On the fourth and final installment of the Perfect Beats series, there are plenty of meat-and-potatoes electro hits (like C-Bank's "One More Shot" and Afrika Bambaataa's "Looking for the Perfect Beat"), but there are also lots of oddities to add flavor.
In 1989, Steps Ahead consisted of Mike Mainieri on MIDI vibraharp, synclavier and acoustic piano, the young saxophonist Bendik doubling on keyboards, guitarist Steve Kahn, Tony Levin on electric bass and Chapman stick, and drummer Steve Smith. The powerful band did not have a great deal of subtlety by this era, but it helped to keep the much-maligned genre of fusion alive, mixing the sound of rock with jazz improvising.
The Rose Consort of Viols was created to play music like this, and the collective and individual virtuosity of the six performers on this disc are on full display throughout the generous (72-minute) program. Particularly satisfying are the selections with organ, whose unique colours add another, very sonorous dimension to the viols' already warm, ear-pleasing consonance. The sound, from the very complementary acoustics of Forde Abbey, is appropriately full-bodied yet intimate. (David Vernier, classicstoday.com)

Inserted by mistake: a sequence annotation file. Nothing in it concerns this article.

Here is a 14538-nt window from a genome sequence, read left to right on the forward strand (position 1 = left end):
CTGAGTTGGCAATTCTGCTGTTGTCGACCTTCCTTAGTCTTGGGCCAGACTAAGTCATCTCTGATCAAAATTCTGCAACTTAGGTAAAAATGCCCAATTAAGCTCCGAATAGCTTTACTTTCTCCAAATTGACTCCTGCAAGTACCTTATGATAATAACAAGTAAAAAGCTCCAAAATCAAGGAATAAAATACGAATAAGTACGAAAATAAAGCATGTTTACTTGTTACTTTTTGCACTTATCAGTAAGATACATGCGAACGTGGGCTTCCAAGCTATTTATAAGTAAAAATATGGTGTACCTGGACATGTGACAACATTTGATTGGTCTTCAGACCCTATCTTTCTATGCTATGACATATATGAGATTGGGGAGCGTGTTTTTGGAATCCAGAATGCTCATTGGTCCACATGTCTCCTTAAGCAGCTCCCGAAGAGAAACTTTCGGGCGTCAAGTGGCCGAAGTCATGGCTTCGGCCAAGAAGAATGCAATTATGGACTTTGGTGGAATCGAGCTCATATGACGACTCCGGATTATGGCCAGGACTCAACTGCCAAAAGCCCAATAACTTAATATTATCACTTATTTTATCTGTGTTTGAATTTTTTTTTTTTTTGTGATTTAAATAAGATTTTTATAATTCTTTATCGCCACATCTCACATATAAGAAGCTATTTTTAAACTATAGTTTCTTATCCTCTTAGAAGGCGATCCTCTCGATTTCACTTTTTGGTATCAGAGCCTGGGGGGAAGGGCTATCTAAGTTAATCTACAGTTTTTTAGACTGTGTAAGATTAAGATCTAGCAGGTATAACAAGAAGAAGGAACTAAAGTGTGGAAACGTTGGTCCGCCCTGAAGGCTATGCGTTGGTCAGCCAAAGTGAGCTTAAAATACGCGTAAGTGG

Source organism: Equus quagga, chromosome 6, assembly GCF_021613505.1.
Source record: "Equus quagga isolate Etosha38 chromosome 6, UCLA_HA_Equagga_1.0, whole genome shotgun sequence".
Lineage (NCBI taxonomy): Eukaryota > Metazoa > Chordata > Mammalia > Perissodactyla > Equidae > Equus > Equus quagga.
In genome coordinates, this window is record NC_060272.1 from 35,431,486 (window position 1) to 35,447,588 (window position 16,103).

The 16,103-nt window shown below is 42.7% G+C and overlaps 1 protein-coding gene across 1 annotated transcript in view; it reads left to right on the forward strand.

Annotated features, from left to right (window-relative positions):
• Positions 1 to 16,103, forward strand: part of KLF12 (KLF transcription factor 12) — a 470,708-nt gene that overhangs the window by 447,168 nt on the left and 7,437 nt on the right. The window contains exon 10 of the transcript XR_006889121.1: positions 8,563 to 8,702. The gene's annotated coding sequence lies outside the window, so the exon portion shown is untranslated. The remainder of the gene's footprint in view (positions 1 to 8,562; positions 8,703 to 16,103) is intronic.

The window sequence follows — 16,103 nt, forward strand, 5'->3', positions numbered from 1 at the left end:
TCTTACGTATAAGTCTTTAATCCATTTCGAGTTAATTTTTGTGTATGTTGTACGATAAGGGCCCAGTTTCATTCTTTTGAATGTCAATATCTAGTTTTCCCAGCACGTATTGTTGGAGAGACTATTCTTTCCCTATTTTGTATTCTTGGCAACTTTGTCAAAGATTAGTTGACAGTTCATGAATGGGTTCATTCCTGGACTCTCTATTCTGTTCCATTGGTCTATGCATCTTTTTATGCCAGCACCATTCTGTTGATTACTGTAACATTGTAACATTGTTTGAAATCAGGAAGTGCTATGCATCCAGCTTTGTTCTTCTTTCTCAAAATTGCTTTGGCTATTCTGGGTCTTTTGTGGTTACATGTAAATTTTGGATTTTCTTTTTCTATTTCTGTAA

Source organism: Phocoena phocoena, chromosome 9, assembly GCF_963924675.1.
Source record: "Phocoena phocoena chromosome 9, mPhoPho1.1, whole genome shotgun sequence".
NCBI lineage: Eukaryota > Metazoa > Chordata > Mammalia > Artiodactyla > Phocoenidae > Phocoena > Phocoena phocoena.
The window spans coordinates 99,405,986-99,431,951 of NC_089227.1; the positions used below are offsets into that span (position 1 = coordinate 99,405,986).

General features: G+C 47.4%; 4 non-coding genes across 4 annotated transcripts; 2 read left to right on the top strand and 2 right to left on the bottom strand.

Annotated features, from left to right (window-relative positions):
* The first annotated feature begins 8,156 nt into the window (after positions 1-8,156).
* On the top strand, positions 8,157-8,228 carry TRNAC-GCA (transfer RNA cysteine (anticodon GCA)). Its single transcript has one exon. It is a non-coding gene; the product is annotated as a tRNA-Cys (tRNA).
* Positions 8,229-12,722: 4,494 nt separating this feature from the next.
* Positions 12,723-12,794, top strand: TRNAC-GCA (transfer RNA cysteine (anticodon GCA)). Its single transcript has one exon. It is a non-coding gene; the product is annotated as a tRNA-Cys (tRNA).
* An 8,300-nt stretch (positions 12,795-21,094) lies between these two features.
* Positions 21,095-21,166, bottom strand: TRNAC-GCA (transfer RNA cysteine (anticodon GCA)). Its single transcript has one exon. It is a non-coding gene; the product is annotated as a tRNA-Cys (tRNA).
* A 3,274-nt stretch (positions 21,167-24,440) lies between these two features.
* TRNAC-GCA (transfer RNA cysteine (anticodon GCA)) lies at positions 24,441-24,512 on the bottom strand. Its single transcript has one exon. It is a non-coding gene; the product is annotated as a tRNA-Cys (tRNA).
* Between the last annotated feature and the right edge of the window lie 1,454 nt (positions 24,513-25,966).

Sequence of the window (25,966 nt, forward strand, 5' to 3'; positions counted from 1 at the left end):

Aoxomoxoa is the work of the magical band. Can you hear this music and not see them before your eyes? The music is so much the reality of their physical and spiritual bodies that seeing them is the wonder of seeing music.
J.C. Lodge is the type of artist reggae purists have no use for. As they see it, blending reggae with elements of pop, urban contemporary and dance music in so sleek a fashion only serves to water reggae down. But then, Lodge never claimed to be a purist, and in fact, Tropic of Love is fairly decent. The expressive Lodge has an alluring, sexy quality to her voice that works to her advantage on such sleek pop-reggae offerings as "The Prey," "Why" and the hit "Telephone Love." Most of the material is very 1990s-sounding, but "Come Again" is a pleasant number that, except for some dancehall-minded toasting, recalls the reggae of the '60s (when Jamaican artists were paying very close attention to what the American soulsters of Motown were up to). Also noteworthy is Lodge's cover of Sylvia Robinson's seductive 1973 hit "Pillow Talk." Tropic isn't breathtaking, but it's definitely more soulful and enjoyable than reggae's purists claim.